The Amazing Checklist

The world of responsibility is a “hot topic” at my house right now.  Mornings had been full of frustrated requests for my son to keep moving through his routine to get ready to leave the house each day.  Dr. Dobson gave a great example of a checklist routine and hearing how great it had worked for his daughter Danae, I decided to try one of my own with my son.  We had ups and downs at first but we’ve finally mastered the “check list” as we refer to it here. 
In the beginning…
Each day my son had a checklist to go through.  Nothing too harsh and it hadn’t even begun to include chores yet (that is coming shortly to his dismay) but it went something like this… Get up when the alarm clock goes off…eat breakfast…take vitamins…wash face…brush teeth…put on clothes…brush hair…get school stuff together…put on shoes and socks…wait on the couch to leave.  At night it went like this… wash face & hands, use the restroom, brush teeth, put on pajamas, get into bed at the time MOM says.  What is said penalty for missing just one check on the checklist?  Go to bed 30 minutes early the next time it’s bedtime.  He did the math and thought it was too harsh that he could essentially go to bed many hours early but he understood why it was important to follow the checklist system.  I explained how the mornings had been making us both feel and that to ensure we have a positive start to our day, this checklist was necessary.  He understood his part and appeared excited.  Seems like a dream right? Have it all done and have him waiting there when I come down the stairs all ready for my day.  How effortless!  First day=AMAZING!  Reality quickly sank in on day #2 where he did the natural “Let’s see what will happen if I miss a check or two or most”.  It was a horrendous morning one day last week.  He tested every step of the way of how I would react to him sitting around or playing with his toys or just talking and talking and talking while I am frustrated at him not moving it along.  Being completely transparent, my answer in frustration was to threaten the loss of all of his toys if I saw him play with any others while he was to be doing his checklist.  Kind of extreme, but in frustration it made sense to say at the time.  He proceeded to grab a toy and play.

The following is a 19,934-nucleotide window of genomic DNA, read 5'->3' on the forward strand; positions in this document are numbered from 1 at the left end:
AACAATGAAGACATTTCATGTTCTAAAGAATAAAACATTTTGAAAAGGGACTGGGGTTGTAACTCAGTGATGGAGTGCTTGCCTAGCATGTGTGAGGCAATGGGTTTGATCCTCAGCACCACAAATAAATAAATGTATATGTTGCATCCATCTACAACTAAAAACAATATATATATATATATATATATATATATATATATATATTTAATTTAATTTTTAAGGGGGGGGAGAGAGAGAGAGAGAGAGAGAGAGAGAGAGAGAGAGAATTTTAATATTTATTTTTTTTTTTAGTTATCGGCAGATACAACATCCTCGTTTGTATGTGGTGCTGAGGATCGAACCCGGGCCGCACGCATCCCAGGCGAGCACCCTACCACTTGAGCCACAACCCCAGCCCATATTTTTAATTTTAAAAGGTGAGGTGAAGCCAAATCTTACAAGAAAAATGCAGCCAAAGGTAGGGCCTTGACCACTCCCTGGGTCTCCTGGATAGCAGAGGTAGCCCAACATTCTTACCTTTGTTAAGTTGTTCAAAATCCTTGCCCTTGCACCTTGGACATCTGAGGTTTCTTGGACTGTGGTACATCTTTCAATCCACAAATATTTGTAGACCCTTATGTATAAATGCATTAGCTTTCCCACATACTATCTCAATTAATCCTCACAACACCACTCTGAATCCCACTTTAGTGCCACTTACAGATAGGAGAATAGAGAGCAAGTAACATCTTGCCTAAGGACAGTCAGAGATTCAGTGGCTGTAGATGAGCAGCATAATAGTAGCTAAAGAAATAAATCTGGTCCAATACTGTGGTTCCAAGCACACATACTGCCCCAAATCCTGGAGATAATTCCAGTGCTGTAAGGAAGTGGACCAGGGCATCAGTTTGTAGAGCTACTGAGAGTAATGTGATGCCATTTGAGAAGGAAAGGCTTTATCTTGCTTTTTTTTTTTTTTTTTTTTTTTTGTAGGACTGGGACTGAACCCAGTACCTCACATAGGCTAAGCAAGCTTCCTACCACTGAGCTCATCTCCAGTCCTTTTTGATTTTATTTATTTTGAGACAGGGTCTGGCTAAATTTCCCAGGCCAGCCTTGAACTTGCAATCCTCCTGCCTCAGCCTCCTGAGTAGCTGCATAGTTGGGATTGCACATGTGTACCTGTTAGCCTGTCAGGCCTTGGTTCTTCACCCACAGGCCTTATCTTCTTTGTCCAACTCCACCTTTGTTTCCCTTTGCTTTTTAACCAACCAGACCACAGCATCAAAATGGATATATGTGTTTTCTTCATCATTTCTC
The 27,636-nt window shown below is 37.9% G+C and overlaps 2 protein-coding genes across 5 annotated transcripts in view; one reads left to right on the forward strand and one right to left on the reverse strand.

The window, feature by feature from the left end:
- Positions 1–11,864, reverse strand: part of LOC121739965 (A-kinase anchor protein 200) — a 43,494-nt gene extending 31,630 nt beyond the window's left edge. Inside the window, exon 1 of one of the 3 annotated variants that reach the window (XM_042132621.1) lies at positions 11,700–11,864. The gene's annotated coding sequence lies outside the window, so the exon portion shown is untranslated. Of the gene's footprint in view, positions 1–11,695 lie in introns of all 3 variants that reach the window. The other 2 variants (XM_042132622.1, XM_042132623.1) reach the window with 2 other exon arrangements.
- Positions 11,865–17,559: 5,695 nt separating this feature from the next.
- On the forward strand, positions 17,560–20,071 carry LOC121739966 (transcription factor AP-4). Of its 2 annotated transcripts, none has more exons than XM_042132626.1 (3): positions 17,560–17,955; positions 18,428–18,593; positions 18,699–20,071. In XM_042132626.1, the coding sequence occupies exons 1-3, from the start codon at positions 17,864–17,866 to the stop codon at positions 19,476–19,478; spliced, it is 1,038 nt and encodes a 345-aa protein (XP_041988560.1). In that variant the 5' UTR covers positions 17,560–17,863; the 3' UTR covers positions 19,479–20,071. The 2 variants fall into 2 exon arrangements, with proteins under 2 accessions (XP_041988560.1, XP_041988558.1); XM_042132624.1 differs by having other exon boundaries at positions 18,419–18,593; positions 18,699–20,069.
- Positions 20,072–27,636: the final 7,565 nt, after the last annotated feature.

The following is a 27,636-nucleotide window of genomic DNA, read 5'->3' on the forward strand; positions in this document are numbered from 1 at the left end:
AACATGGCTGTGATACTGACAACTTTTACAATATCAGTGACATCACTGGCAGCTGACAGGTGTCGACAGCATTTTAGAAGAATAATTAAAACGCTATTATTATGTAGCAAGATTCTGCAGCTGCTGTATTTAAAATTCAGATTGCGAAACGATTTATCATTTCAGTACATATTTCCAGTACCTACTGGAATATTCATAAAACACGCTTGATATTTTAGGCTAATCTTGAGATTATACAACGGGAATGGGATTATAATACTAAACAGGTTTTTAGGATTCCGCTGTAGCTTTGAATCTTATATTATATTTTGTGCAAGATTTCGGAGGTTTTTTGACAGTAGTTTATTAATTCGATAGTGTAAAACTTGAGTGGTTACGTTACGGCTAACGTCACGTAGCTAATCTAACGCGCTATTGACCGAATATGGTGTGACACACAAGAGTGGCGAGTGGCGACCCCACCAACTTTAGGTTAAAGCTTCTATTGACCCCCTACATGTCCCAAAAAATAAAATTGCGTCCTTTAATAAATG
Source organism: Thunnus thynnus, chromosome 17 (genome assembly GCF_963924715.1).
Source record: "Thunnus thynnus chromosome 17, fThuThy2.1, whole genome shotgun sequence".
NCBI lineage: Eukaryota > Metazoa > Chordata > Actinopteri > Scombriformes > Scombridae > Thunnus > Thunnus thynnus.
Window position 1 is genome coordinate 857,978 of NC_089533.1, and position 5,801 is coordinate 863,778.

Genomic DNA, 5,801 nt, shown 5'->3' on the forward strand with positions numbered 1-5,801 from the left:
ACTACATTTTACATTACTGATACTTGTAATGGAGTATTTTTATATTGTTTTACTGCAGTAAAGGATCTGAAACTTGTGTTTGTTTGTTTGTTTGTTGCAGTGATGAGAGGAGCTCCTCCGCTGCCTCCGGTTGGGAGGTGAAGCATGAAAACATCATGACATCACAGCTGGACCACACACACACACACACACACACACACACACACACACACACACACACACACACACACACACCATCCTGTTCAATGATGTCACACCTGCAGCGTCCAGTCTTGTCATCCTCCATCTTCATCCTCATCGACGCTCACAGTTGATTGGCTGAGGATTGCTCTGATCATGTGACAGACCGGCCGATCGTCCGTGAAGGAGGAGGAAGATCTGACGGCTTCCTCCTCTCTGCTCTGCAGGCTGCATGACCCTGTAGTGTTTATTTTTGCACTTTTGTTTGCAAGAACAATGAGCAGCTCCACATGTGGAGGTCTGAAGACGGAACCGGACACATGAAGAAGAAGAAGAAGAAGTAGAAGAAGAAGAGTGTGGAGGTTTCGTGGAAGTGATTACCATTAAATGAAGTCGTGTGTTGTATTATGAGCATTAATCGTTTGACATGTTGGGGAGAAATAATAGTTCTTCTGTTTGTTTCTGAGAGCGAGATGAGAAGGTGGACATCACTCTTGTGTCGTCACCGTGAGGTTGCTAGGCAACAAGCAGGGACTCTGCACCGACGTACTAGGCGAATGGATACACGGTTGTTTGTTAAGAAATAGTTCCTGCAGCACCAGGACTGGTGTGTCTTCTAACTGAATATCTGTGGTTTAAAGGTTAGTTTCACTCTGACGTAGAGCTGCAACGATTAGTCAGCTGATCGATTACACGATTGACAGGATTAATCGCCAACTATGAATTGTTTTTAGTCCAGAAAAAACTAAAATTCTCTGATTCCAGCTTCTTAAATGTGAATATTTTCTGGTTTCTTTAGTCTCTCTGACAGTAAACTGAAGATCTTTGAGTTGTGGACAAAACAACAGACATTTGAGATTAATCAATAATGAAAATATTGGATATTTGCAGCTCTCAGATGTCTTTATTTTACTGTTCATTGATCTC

We finally get into the car and I am near tears.  I find myself talking to him about how disappointed I am in him that he couldn’t get his act together and quite honestly I talked his ear off the entire 5-minute car ride to his school.  I was late to work. I felt exhausted… and my day hadn’t even begun.  Good parenting? I would say not.  Exhausted parenting, hurried parenting and definitely my reactions were not well thought out or planned.  It is very important to have a thought out plan when our expectations are challenged.  I had missed that step in this entire process.
I get to work and the day just got worse and worse. Stress continued, my vehicle was in small accident, late deadlines, frustrating workload...etc., but worst of all was my guilt for how angry I was at him that morning.  The last place I wanted to be was away from him.  I needed to talk to him and tell him how much I love him and to try to fix our situation.  The day just seemed to never end.  When it did…I went home.   This time, I had a plan.